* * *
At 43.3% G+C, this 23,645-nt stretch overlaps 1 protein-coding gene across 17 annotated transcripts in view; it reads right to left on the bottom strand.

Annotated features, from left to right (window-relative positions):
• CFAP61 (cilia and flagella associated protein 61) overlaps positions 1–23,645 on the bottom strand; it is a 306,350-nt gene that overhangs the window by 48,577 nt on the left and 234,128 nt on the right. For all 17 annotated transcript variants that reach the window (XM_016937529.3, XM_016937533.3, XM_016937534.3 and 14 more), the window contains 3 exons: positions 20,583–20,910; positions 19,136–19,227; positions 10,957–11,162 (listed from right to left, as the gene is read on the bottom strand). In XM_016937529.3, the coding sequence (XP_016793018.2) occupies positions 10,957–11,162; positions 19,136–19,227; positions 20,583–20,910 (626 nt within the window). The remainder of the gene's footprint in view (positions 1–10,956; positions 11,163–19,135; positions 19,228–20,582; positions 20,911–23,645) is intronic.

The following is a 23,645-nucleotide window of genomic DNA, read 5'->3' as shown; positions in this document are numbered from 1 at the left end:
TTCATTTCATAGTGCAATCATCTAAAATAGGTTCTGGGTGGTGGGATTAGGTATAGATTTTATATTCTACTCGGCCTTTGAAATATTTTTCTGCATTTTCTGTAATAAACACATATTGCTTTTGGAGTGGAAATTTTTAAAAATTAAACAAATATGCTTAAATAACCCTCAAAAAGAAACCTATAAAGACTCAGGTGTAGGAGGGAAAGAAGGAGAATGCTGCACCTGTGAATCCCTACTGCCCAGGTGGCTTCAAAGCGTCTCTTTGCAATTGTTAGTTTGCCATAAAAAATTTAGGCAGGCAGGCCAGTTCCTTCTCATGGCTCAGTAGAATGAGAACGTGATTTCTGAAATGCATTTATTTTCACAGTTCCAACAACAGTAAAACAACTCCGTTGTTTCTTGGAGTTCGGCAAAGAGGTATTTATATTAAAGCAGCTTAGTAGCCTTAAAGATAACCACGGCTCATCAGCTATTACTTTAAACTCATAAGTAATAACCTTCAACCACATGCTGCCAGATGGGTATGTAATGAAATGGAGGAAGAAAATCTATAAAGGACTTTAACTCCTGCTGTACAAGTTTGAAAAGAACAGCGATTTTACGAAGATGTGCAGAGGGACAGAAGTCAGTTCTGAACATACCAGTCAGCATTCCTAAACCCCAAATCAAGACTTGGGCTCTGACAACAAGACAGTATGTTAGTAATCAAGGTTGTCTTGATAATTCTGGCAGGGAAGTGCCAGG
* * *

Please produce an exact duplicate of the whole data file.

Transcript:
At 43.3% G+C, this 23,645-nt stretch overlaps 1 protein-coding gene across 17 annotated transcripts in view; it reads right to left on the bottom strand.

Annotated features, from left to right (window-relative positions):
• CFAP61 (cilia and flagella associated protein 61) overlaps positions 1–23,645 on the bottom strand; it is a 306,350-nt gene that overhangs the window by 48,577 nt on the left and 234,128 nt on the right. For all 17 annotated transcript variants that reach the window (XM_016937529.3, XM_016937533.3, XM_016937534.3 and 14 more), the window contains 3 exons: positions 20,583–20,910; positions 19,136–19,227; positions 10,957–11,162 (listed from right to left, as the gene is read on the bottom strand). In XM_016937529.3, the coding sequence (XP_016793018.2) occupies positions 10,957–11,162; positions 19,136–19,227; positions 20,583–20,910 (626 nt within the window). The remainder of the gene's footprint in view (positions 1–10,956; positions 11,163–19,135; positions 19,228–20,582; positions 20,911–23,645) is intronic.

The following is a 23,645-nucleotide window of genomic DNA, read 5'->3' as shown; positions in this document are numbered from 1 at the left end:
TTCATTTCATAGTGCAATCATCTAAAATAGGTTCTGGGTGGTGGGATTAGGTATAGATTTTATATTCTACTCGGCCTTTGAAATATTTTTCTGCATTTTCTGTAATAAACACATATTGCTTTTGGAGTGGAAATTTTTAAAAATTAAACAAATATGCTTAAATAACCCTCAAAAAGAAACCTATAAAGACTCAGGTGTAGGAGGGAAAGAAGGAGAATGCTGCACCTGTGAATCCCTACTGCCCAGGTGGCTTCAAAGCGTCTCTTTGCAATTGTTAGTTTGCCATAAAAAATTTAGGCAGGCAGGCCAGTTCCTTCTCATGGCTCAGTAGAATGAGAACGTGATTTCTGAAATGCATTTATTTTCACAGTTCCAACAACAGTAAAACAACTCCGTTGTTTCTTGGAGTTCGGCAAAGAGGTATTTATATTAAAGCAGCTTAGTAGCCTTAAAGATAACCACGGCTCATCAGCTATTACTTTAAACTCATAAGTAATAACCTTCAACCACATGCTGCCAGATGGGTATGTAATGAAATGGAGGAAGAAAATCTATAAAGGACTTTAACTCCTGCTGTACAAGTTTGAAAAGAACAGCGATTTTACGAAGATGTGCAGAGGGACAGAAGTCAGTTCTGAACATACCAGTCAGCATTCCTAAACCCCAAATCAAGACTTGGGCTCTGACAACAAGACAGTATGTTAGTAATCAAGGTTGTCTTGATAATTCTGGCAGGGAAGTGCCAGG